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How does Alan Bennett reveal the character of Doris in 'A Cream Cracker under the Settee?'

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Introduction

How does Alan Bennett reveal the character of Doris in 'A Cream Cracker under the Settee?' In this essay I will be analysing Alan Bennett's short play titled 'A Cream Cracker Under the Settee.' I will be exploring the props, lighting and dramatic techniques used to reveal the character of Doris. I will be investigating why Bennett chose to write the play using monologue and how slowly reveals the character of Doris. The play is about an elderly woman who is alone, trapped in her own home when she falls and injures her leg. She has no means of communication with the world outside and spends the last few hours of her life reminiscing. In the play Bennett uses no active dialogue, this is to keep the audience focused on Doris, her views and opinions. Because only one person is speaking, only one opinion can be given. In order to keep the audiences' attention Doris must perform impersonations of the other characters, so that although there is no active dialogue there is still conversation and the audience are actively involved. Doris uses old but informal language because she is 75 and very old fashioned. In the play Bennett has chosen to give Doris three props, which are a duster, a photograph of Doris and her late husband Wilfred and most importantly the cream cracker. ...read more.

Middle

She begins to realise that like her life the cream cracker is irrelevant. 'Go to black' this signifies the changing of the scene. The stage goes black so that the audience does not see Doris' struggle to move positions throughout the play. This is to make sure that the audience keep focused on the seriousness of the play. "She cranes up towards the window" Doris is on the floor, she is injured and her condition is worsening. She has nobody present to come to her aid and no means of communication with the outside world. "She nips her other leg. 'This ones going numb now.'" This shows that in just a few hours Doris' condition has worsened. There is constant antagonism between Doris and Zulema because both women are head strong and set in their ways. Doris has high cleaning standards and Zulema believes that she is in charge of Doris. Doris often feels patronised by Zulema "I don't want to hear that you've been touching the ewbank." This insinuates that Doris in under Zulema's order/power like a child. The most powerful phrase is "You're on trial here." It suggests that Doris must prove her innocence or she will be sentenced to Stafford house. Doris loathes Zulema, she proves this when she finds the cream cracker and considers blackmailing Zulema the next time that the Stafford house speech commences. ...read more.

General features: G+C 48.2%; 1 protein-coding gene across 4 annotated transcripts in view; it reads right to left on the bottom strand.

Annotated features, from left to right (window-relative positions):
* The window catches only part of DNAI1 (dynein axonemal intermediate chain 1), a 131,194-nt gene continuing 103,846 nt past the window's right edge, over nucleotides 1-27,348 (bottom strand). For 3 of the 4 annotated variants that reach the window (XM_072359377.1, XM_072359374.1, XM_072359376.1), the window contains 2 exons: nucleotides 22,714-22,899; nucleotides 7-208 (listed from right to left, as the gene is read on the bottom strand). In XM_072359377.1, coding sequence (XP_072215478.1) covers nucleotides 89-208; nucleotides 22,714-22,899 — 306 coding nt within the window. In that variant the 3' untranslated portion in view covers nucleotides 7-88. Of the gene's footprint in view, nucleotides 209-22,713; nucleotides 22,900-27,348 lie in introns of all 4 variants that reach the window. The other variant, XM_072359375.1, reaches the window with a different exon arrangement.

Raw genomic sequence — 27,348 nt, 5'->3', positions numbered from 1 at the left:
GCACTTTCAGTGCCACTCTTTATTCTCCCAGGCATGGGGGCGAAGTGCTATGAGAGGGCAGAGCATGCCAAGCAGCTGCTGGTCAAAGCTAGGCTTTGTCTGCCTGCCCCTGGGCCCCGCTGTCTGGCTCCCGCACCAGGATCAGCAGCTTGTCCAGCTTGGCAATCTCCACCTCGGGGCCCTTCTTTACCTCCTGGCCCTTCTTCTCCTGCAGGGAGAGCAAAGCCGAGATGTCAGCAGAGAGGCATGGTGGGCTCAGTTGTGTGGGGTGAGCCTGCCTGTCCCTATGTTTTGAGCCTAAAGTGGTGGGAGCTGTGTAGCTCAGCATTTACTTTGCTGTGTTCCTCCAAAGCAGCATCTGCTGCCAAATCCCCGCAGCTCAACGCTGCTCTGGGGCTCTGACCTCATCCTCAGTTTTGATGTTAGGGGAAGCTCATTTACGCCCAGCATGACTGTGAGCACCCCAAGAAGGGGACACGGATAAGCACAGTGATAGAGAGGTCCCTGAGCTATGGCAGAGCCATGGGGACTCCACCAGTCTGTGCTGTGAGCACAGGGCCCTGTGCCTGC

Conclusion

However in the rest of the play Doris puts emotion into her memories. Doris no longer feels that she is part of modern society. She feels that she is no longer part of a community and she believes that her name is an issue, "They don't get called Doris now." She thinks that she is an "antique. Keep them under lock and key." At the end of the play when Doris wishes that she was a little child again the audience is forced to empathise with her as everyone has been a child. Doris wants to be clean, loved and looked after. I also think that Doris is disappointed with the way life has turned out for her and she wants to start it over again. I think that Bennett's message is that everyone knows a lonely old lady somewhere and this could be her life story. Bennett wants you to be able to empathise with Doris' character. Bennett makes a serious point in the play but tackles it in a humorous way, he did this because if the play is sad and full of politics then the audience would quickly lose interest in the play. I found the play interesting to read. I thought that it was well written and wasn't too long. When I see elderly people struggling I am reminded to the play. 1 Jodie Smee 10SFz ...read more.

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